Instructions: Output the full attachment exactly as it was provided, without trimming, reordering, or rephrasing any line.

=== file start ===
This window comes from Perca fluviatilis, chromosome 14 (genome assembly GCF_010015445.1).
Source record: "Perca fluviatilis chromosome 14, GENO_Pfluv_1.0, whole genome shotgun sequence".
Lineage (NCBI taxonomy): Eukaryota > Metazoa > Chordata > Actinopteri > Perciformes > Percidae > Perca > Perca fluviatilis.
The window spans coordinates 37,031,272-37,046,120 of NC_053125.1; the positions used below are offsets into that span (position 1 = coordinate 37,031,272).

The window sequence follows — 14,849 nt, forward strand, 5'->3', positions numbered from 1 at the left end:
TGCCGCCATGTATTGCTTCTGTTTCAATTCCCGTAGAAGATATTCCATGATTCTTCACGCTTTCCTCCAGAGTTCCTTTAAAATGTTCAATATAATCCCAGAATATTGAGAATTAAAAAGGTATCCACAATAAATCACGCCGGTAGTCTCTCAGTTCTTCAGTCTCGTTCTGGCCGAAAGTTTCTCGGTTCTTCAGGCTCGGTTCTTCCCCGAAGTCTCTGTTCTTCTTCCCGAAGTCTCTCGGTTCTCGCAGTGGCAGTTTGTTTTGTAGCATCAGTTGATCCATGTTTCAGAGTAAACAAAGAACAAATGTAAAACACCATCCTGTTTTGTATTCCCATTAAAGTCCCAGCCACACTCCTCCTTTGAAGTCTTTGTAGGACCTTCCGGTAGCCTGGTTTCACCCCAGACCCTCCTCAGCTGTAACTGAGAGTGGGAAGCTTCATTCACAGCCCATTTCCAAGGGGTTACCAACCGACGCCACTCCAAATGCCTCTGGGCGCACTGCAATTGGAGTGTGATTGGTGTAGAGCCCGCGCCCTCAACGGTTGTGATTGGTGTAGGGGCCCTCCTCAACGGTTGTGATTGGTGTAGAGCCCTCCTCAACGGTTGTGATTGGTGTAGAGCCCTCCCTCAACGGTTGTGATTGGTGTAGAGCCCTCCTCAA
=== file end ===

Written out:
This window comes from Perca fluviatilis, chromosome 14 (genome assembly GCF_010015445.1).
Source record: "Perca fluviatilis chromosome 14, GENO_Pfluv_1.0, whole genome shotgun sequence".
Lineage (NCBI taxonomy): Eukaryota > Metazoa > Chordata > Actinopteri > Perciformes > Percidae > Perca > Perca fluviatilis.
The window spans coordinates 37,031,272-37,046,120 of NC_053125.1; the positions used below are offsets into that span (position 1 = coordinate 37,031,272).

The window sequence follows — 14,849 nt, forward strand, 5'->3', positions numbered from 1 at the left end:
TGCCGCCATGTATTGCTTCTGTTTCAATTCCCGTAGAAGATATTCCATGATTCTTCACGCTTTCCTCCAGAGTTCCTTTAAAATGTTCAATATAATCCCAGAATATTGAGAATTAAAAAGGTATCCACAATAAATCACGCCGGTAGTCTCTCAGTTCTTCAGTCTCGTTCTGGCCGAAAGTTTCTCGGTTCTTCAGGCTCGGTTCTTCCCCGAAGTCTCTGTTCTTCTTCCCGAAGTCTCTCGGTTCTCGCAGTGGCAGTTTGTTTTGTAGCATCAGTTGATCCATGTTTCAGAGTAAACAAAGAACAAATGTAAAACACCATCCTGTTTTGTATTCCCATTAAAGTCCCAGCCACACTCCTCCTTTGAAGTCTTTGTAGGACCTTCCGGTAGCCTGGTTTCACCCCAGACCCTCCTCAGCTGTAACTGAGAGTGGGAAGCTTCATTCACAGCCCATTTCCAAGGGGTTACCAACCGACGCCACTCCAAATGCCTCTGGGCGCACTGCAATTGGAGTGTGATTGGTGTAGAGCCCGCGCCCTCAACGGTTGTGATTGGTGTAGGGGCCCTCCTCAACGGTTGTGATTGGTGTAGAGCCCTCCTCAACGGTTGTGATTGGTGTAGAGCCCTCCCTCAACGGTTGTGATTGGTGTAGAGCCCTCCTCAA